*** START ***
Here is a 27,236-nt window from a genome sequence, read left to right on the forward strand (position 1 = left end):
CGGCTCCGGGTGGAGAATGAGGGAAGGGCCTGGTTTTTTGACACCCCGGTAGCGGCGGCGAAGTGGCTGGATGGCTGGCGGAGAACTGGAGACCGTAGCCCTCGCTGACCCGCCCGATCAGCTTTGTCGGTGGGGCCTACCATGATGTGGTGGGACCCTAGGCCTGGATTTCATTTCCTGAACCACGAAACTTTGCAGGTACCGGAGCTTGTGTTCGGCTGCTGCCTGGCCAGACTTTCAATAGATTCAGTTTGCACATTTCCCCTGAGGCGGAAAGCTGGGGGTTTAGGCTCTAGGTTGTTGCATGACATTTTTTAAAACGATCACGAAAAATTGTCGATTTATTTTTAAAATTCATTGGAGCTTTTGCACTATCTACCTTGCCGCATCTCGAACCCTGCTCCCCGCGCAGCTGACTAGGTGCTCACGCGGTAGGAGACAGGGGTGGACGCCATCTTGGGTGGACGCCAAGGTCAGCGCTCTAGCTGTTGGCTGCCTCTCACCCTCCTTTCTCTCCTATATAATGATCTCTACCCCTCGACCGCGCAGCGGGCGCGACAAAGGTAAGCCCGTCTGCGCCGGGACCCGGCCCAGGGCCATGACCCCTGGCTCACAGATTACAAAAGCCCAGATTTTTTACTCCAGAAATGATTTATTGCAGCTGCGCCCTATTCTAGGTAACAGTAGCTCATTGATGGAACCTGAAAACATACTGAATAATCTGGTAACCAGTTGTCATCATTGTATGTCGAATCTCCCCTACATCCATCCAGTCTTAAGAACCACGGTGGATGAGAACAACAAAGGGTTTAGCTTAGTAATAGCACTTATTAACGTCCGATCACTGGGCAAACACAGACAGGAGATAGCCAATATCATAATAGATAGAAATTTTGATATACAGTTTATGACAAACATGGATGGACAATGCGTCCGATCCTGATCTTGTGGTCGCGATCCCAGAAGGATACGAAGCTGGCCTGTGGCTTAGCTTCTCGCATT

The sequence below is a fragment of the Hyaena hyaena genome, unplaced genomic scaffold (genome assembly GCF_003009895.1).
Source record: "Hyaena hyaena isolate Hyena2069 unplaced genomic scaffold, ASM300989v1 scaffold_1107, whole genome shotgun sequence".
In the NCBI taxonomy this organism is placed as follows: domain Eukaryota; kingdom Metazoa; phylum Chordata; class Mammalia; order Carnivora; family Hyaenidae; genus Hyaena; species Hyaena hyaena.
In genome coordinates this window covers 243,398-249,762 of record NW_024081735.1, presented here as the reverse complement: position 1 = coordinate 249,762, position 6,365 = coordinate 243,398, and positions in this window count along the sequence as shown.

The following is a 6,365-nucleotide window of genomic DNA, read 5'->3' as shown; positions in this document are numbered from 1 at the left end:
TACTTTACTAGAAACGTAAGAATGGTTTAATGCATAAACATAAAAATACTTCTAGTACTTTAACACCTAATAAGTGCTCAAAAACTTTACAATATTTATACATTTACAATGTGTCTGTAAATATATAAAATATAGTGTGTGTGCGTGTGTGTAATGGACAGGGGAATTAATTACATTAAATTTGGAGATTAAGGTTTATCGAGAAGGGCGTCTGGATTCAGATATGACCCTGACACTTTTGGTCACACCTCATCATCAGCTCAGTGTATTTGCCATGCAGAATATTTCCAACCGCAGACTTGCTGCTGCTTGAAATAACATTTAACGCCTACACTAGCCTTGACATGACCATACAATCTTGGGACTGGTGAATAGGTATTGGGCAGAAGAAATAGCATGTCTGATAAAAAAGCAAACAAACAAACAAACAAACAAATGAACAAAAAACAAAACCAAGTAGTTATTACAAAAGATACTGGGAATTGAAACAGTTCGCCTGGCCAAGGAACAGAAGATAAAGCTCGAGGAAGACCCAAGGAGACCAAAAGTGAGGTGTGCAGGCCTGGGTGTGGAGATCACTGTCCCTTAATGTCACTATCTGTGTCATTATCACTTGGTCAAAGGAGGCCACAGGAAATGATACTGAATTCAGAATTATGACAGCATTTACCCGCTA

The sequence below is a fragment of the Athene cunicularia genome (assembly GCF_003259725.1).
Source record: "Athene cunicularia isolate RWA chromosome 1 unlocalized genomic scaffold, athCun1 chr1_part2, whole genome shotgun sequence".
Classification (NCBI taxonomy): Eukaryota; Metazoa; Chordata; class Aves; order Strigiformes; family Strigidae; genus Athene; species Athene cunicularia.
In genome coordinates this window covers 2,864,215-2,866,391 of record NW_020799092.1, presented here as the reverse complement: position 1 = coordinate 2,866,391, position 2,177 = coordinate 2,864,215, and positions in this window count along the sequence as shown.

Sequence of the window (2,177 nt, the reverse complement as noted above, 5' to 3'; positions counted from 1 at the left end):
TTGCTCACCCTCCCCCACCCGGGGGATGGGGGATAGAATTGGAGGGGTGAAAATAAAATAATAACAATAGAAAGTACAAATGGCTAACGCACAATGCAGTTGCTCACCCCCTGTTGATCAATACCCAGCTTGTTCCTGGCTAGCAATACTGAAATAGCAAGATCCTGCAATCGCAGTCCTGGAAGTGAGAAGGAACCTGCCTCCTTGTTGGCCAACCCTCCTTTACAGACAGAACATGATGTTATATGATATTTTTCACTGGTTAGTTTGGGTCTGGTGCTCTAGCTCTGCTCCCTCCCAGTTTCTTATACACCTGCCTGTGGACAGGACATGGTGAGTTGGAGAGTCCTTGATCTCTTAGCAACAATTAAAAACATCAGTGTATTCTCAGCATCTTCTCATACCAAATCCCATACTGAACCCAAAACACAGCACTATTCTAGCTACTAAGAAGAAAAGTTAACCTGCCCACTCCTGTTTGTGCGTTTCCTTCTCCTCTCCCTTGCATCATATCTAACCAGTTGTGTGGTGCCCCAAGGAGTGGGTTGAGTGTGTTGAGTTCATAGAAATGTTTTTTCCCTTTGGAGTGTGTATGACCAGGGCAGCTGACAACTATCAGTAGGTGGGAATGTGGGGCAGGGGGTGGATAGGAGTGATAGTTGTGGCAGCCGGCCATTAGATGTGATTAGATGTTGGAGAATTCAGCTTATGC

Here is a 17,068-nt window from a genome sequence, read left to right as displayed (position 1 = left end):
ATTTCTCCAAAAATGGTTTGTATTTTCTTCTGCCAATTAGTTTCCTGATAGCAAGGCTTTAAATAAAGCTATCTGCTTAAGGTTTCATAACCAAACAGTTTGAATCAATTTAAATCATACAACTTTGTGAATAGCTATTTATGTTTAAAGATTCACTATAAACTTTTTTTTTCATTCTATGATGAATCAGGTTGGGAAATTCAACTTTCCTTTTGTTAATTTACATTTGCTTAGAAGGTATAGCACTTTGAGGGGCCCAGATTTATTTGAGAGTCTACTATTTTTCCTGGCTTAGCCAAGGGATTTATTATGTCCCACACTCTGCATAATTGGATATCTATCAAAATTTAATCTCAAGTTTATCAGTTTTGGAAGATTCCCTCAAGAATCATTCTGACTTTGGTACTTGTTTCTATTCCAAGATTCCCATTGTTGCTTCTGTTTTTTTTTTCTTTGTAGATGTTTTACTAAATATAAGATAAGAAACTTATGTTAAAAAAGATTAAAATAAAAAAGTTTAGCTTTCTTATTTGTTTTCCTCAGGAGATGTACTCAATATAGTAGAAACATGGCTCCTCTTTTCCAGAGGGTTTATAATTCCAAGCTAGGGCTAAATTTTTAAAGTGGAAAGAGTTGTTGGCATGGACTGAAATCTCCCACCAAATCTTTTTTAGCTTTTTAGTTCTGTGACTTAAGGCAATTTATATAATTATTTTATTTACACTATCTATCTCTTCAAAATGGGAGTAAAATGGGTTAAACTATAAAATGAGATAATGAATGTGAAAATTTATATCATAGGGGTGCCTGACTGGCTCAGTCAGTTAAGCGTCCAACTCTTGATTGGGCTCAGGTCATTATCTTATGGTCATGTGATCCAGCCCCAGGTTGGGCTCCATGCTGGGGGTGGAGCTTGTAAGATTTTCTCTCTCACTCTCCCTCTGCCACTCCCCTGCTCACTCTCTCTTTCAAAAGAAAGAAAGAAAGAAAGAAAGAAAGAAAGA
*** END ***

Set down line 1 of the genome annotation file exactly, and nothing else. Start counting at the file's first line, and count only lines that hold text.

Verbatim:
Here is a 27,236-nt window from a genome sequence, read left to right on the forward strand (position 1 = left end):